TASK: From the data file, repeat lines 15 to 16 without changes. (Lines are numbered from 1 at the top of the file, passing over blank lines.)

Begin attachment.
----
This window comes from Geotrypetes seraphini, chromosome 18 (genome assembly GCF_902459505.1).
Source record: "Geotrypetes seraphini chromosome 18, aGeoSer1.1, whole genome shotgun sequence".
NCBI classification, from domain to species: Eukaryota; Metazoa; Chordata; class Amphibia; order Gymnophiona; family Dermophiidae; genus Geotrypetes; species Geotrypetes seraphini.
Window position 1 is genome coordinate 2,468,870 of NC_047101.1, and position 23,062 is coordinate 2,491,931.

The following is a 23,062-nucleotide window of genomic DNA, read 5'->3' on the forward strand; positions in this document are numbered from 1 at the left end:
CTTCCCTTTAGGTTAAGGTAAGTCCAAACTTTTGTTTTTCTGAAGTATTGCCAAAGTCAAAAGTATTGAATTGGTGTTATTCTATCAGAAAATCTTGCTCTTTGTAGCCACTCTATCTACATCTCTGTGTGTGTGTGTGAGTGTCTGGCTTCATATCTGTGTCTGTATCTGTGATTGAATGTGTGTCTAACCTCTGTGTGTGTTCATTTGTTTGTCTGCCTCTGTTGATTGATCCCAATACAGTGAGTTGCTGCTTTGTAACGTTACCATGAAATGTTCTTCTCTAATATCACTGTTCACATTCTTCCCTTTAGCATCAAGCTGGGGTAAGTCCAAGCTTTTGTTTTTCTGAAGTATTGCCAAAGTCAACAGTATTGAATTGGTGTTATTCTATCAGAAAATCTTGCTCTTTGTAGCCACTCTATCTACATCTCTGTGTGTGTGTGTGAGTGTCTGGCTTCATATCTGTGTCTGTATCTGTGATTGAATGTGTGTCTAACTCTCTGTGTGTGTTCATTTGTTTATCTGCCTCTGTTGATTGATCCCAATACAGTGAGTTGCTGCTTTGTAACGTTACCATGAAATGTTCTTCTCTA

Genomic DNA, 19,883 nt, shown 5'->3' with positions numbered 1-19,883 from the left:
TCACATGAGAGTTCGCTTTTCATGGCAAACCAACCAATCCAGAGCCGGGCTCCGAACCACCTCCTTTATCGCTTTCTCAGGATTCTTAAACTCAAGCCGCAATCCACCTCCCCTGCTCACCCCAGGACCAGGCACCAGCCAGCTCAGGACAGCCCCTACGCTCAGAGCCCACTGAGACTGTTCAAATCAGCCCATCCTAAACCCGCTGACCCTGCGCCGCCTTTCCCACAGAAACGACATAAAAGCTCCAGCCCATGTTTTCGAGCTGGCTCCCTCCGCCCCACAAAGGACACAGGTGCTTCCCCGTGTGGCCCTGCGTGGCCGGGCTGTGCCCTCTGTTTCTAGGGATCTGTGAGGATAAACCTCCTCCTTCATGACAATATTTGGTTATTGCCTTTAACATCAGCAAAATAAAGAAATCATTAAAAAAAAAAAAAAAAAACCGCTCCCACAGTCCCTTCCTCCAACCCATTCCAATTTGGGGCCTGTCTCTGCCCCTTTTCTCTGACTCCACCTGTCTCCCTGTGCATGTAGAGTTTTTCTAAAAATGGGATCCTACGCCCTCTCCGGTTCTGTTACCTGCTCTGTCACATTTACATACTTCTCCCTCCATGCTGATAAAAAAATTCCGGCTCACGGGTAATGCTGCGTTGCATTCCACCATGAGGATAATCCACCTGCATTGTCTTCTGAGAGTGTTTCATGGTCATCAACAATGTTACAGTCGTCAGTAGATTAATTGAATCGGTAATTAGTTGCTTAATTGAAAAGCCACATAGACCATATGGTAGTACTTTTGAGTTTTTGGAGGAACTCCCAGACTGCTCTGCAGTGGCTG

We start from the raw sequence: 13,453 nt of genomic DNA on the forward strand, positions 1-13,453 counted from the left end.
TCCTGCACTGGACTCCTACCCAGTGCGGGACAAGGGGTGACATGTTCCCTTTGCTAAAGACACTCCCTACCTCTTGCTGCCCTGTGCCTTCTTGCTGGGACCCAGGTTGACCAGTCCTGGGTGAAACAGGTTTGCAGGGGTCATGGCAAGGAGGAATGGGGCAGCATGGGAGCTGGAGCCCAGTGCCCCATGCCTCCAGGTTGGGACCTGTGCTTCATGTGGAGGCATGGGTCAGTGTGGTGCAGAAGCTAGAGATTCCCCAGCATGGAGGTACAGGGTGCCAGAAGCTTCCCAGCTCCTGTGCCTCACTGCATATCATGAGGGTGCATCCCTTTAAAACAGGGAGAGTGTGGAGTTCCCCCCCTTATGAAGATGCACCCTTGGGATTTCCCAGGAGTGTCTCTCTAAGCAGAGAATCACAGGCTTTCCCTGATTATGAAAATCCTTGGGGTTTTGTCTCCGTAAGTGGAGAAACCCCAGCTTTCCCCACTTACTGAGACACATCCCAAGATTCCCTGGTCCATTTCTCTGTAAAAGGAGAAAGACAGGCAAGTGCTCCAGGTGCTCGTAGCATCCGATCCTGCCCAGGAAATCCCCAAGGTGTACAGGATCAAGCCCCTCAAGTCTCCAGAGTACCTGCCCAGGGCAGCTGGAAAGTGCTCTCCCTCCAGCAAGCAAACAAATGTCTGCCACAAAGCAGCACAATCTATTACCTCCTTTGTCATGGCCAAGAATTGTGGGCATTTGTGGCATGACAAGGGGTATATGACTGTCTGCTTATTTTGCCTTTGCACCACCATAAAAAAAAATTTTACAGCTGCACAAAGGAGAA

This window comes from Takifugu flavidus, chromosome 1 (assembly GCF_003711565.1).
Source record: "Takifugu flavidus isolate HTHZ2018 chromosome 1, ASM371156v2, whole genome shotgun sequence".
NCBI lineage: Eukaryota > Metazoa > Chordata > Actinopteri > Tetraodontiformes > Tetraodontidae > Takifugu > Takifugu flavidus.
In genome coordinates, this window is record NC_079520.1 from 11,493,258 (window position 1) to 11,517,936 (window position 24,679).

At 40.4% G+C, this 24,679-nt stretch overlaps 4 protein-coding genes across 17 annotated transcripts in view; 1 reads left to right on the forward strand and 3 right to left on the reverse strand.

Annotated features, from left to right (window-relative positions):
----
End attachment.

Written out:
At 40.4% G+C, this 24,679-nt stretch overlaps 4 protein-coding genes across 17 annotated transcripts in view; 1 reads left to right on the forward strand and 3 right to left on the reverse strand.

Annotated features, from left to right (window-relative positions):